Separation of these records will avoid a confidentiality breach and an unnecessary disclosure of compensation data. Moreover, this documentation should be kept separate from other employment records. Within a day of filing the LCA, the public inspection documentation must be made available atthe employer’s principal place of business in the United States or at the location where the H-1B worker will be employed.

Any person or group, whether or not “aggrieved” by the employer’s conduct, may request to see the H-1B public inspection file. The file must be made available to the requester within one business day of the request. The employer must maintain these records for at least one year after the end of the period of employment indicated on the LCA or, if a timely complaint is filed, until the complaint is resolved.


The documentation which must be maintained for public inspection includes:

  • a copy of the LCA (Form ETA 9035), signed by the employer’s representative;
  • a statement of the current rate of pay for each H-1B worker admitted under the LCA;
  • a copy of the prevailing wage determination for each area of employment;
  • a memorandum explaining how the employer calculated the actual wage for the job, without identification of the H-1B worker or the other workers similarly employed to the H-1B worker for purposes of determining the actual wage;
  • evidence of (1) notification to the bargaining representative or (2) posting of notice of the LCA filing, including the dates and locations of the posting;
  • evidence that a copy of the LCA was given to the H-1B worker on or before the first day of employment;
  • Summary of eligibility criteria for participation in benefits plans; and
  • Statement/Calculation of employer’s H-1B dependency.

The documentation which is not required to be made available for public inspection, but which must be provided in the event of a DOL investigation, includes:

  • payroll records showing the wage rate for all of the employees in the same job at the place of employment. This documentation is not limited to employees with experience and qualifications similar to the H-1B worker, although the H-1B worker only needs to be compared to this latter group of employees for purposes of determining the actual wage rate.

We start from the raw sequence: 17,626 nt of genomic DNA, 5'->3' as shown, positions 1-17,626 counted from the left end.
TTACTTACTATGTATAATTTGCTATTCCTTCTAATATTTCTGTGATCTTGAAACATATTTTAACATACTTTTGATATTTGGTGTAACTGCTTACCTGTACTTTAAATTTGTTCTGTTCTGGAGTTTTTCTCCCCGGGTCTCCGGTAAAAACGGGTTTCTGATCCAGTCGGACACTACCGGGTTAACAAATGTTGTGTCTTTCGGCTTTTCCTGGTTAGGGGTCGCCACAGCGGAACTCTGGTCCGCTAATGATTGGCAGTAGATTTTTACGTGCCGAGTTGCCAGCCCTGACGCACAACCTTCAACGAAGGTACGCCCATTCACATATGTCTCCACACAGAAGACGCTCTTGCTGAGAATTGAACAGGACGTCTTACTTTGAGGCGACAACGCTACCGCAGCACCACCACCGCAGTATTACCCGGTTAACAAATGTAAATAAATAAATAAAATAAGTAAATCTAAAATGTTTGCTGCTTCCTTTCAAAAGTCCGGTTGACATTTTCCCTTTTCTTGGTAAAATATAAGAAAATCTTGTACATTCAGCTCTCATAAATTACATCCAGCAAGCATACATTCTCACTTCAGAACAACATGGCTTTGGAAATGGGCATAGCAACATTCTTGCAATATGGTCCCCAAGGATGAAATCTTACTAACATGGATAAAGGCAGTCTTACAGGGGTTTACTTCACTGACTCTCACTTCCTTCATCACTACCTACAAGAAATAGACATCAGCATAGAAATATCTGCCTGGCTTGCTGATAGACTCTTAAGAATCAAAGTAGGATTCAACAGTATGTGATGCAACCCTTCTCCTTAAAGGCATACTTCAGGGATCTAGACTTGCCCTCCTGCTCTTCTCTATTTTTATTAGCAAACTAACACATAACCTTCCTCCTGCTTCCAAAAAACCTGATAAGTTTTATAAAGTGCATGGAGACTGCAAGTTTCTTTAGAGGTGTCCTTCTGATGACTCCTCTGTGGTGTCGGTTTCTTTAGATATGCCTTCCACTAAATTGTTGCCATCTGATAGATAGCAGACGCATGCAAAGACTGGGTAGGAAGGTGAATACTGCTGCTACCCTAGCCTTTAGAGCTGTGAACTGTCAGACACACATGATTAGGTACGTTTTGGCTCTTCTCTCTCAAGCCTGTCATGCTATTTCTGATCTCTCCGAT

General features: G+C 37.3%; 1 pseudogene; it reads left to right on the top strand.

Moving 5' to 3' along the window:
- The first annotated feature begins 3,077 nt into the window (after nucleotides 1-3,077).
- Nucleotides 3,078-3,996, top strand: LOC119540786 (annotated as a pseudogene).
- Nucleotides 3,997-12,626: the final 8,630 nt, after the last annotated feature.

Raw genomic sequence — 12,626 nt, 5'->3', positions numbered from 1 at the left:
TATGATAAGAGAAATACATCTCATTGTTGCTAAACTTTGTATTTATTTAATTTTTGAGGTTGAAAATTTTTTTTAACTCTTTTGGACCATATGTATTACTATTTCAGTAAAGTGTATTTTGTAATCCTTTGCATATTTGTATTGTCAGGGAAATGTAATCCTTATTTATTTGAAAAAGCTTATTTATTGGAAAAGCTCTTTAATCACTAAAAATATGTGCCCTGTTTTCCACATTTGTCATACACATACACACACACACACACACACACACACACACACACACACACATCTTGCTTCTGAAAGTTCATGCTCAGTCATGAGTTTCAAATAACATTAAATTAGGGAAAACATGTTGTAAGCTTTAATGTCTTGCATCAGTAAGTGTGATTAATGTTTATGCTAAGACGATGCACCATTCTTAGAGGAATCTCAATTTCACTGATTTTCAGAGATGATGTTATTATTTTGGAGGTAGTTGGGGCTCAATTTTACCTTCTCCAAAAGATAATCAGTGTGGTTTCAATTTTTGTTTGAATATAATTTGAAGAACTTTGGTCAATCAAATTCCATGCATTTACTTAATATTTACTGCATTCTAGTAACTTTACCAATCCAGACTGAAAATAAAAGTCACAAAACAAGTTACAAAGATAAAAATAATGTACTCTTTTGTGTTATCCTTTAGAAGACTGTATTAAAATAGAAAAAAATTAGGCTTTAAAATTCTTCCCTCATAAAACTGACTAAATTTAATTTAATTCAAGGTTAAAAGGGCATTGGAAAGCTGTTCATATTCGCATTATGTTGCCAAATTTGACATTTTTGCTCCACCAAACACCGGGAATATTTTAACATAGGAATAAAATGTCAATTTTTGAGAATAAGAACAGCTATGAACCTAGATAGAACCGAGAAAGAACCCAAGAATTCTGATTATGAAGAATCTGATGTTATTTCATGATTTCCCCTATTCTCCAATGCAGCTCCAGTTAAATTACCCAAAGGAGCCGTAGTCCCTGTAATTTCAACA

• Payroll records for each part-time H-1B indicating the number of hours worked each day and each week, even if the employee is salaried;
  • data underlying the prevailing wage determination (i.e. DOL determination or other “authoritative source”). The raw data underlying a wage survey should be maintained by the employer in cases in which a wage survey is used as a prevailing wage source.
  • documentation on working conditions. The employer may be required to produce evidence that the H-1B worker is receiving working conditions equivalent to U.S. workers if DOL undertakes an investigation.

The employer also has an obligation to produce its LCA documentation to any requester (the public inspection file) or to DOL (all documentation). DOL may investigate the employer’s LCA based either on a complaint from any party or on its own initiative.

A DOL finding that the employer has violated the LCA requirements, such as through “willful” failure to pay the required wage rate or “substantial” failure to post a notice of the LCA filing, could result in penalties including a $1,000.00 fine per violation, payment of back wages, and debarment from filing LCAs or permanent labor certifications, or obtaining approval of H, L, O, and P non-immigrant or employment-based immigrant petitions for at least one year.

Obviously, the care we take in preparing the LCA and this document is intended to eliminate the risk of misrepresentation and the imposition of any of these penalties. Although it is worth noting that there have been few enforcement actions by DOL, employers should study this document and take the necessary steps to ensure H-1B compliance.


The LCA must be submitted to the DOL prior to submitting the H-1B petition to USCIS. The LCA must also be certified by the DOL.


Upon approval of the LCA by the Department of Labor, the H-1B petition is filed on Form I-129 with the USCIS Service Center with jurisdiction over the work site. The USCIS petition must be accompanied by documentation that the job to be filled by the H-1B worker involves a “specialty occupation,” one requiring a Bachelor’s degree or higher degree to enter the field.


The USCIS requires anywhere from three to sixteen weeks to adjudicate an H-1B petition. Processing times vary in different jurisdictions. H-1B petitions by employers in the Northeast usually are processed the fastest, while cases filed for Southern and West Coast employers often take longer to be decided by the CIS.